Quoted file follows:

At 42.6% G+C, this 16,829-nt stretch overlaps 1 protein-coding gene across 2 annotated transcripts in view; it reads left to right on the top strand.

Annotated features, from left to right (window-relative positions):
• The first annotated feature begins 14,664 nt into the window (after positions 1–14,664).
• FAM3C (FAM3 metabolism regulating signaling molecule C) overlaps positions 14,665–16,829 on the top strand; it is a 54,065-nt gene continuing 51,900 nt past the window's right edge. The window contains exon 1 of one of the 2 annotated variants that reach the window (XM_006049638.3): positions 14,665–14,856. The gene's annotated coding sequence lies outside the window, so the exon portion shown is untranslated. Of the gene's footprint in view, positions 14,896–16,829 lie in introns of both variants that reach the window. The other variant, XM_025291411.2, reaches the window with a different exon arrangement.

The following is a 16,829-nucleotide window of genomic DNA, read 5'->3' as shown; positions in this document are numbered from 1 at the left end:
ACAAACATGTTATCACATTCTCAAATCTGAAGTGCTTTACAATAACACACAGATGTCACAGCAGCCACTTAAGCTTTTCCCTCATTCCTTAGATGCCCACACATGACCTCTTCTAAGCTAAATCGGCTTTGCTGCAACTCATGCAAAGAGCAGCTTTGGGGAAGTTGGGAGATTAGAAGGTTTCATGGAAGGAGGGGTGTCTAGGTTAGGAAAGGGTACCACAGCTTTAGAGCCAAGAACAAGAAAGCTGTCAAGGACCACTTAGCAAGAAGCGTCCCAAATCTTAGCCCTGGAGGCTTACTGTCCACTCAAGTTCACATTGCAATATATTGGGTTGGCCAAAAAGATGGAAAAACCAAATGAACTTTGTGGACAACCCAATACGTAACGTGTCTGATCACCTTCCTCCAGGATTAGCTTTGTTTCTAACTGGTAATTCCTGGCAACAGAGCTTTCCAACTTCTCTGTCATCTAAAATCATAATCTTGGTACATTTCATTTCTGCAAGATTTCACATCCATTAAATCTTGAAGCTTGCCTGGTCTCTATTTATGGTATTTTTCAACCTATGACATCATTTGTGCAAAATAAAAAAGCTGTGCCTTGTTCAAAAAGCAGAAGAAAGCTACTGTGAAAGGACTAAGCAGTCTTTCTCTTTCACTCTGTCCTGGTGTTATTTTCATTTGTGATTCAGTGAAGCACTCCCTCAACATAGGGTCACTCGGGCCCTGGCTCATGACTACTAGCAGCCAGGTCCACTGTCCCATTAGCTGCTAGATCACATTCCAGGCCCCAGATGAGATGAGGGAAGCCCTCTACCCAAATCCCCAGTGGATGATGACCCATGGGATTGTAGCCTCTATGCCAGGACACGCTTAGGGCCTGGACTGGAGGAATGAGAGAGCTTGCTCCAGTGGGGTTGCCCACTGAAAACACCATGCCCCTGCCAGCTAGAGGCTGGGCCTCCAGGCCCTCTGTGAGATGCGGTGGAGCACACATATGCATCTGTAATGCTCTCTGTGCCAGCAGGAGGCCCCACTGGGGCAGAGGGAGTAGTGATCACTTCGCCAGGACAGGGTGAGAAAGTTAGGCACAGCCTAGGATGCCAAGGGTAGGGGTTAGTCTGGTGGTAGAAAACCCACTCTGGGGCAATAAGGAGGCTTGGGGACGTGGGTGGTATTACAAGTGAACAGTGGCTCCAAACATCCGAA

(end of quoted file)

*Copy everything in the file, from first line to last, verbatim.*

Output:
At 42.6% G+C, this 16,829-nt stretch overlaps 1 protein-coding gene across 2 annotated transcripts in view; it reads left to right on the top strand.

Annotated features, from left to right (window-relative positions):
• The first annotated feature begins 14,664 nt into the window (after positions 1–14,664).
• FAM3C (FAM3 metabolism regulating signaling molecule C) overlaps positions 14,665–16,829 on the top strand; it is a 54,065-nt gene continuing 51,900 nt past the window's right edge. The window contains exon 1 of one of the 2 annotated variants that reach the window (XM_006049638.3): positions 14,665–14,856. The gene's annotated coding sequence lies outside the window, so the exon portion shown is untranslated. Of the gene's footprint in view, positions 14,896–16,829 lie in introns of both variants that reach the window. The other variant, XM_025291411.2, reaches the window with a different exon arrangement.

The following is a 16,829-nucleotide window of genomic DNA, read 5'->3' as shown; positions in this document are numbered from 1 at the left end:
ACAAACATGTTATCACATTCTCAAATCTGAAGTGCTTTACAATAACACACAGATGTCACAGCAGCCACTTAAGCTTTTCCCTCATTCCTTAGATGCCCACACATGACCTCTTCTAAGCTAAATCGGCTTTGCTGCAACTCATGCAAAGAGCAGCTTTGGGGAAGTTGGGAGATTAGAAGGTTTCATGGAAGGAGGGGTGTCTAGGTTAGGAAAGGGTACCACAGCTTTAGAGCCAAGAACAAGAAAGCTGTCAAGGACCACTTAGCAAGAAGCGTCCCAAATCTTAGCCCTGGAGGCTTACTGTCCACTCAAGTTCACATTGCAATATATTGGGTTGGCCAAAAAGATGGAAAAACCAAATGAACTTTGTGGACAACCCAATACGTAACGTGTCTGATCACCTTCCTCCAGGATTAGCTTTGTTTCTAACTGGTAATTCCTGGCAACAGAGCTTTCCAACTTCTCTGTCATCTAAAATCATAATCTTGGTACATTTCATTTCTGCAAGATTTCACATCCATTAAATCTTGAAGCTTGCCTGGTCTCTATTTATGGTATTTTTCAACCTATGACATCATTTGTGCAAAATAAAAAAGCTGTGCCTTGTTCAAAAAGCAGAAGAAAGCTACTGTGAAAGGACTAAGCAGTCTTTCTCTTTCACTCTGTCCTGGTGTTATTTTCATTTGTGATTCAGTGAAGCACTCCCTCAACATAGGGTCACTCGGGCCCTGGCTCATGACTACTAGCAGCCAGGTCCACTGTCCCATTAGCTGCTAGATCACATTCCAGGCCCCAGATGAGATGAGGGAAGCCCTCTACCCAAATCCCCAGTGGATGATGACCCATGGGATTGTAGCCTCTATGCCAGGACACGCTTAGGGCCTGGACTGGAGGAATGAGAGAGCTTGCTCCAGTGGGGTTGCCCACTGAAAACACCATGCCCCTGCCAGCTAGAGGCTGGGCCTCCAGGCCCTCTGTGAGATGCGGTGGAGCACACATATGCATCTGTAATGCTCTCTGTGCCAGCAGGAGGCCCCACTGGGGCAGAGGGAGTAGTGATCACTTCGCCAGGACAGGGTGAGAAAGTTAGGCACAGCCTAGGATGCCAAGGGTAGGGGTTAGTCTGGTGGTAGAAAACCCACTCTGGGGCAATAAGGAGGCTTGGGGACGTGGGTGGTATTACAAGTGAACAGTGGCTCCAAACATCCGAA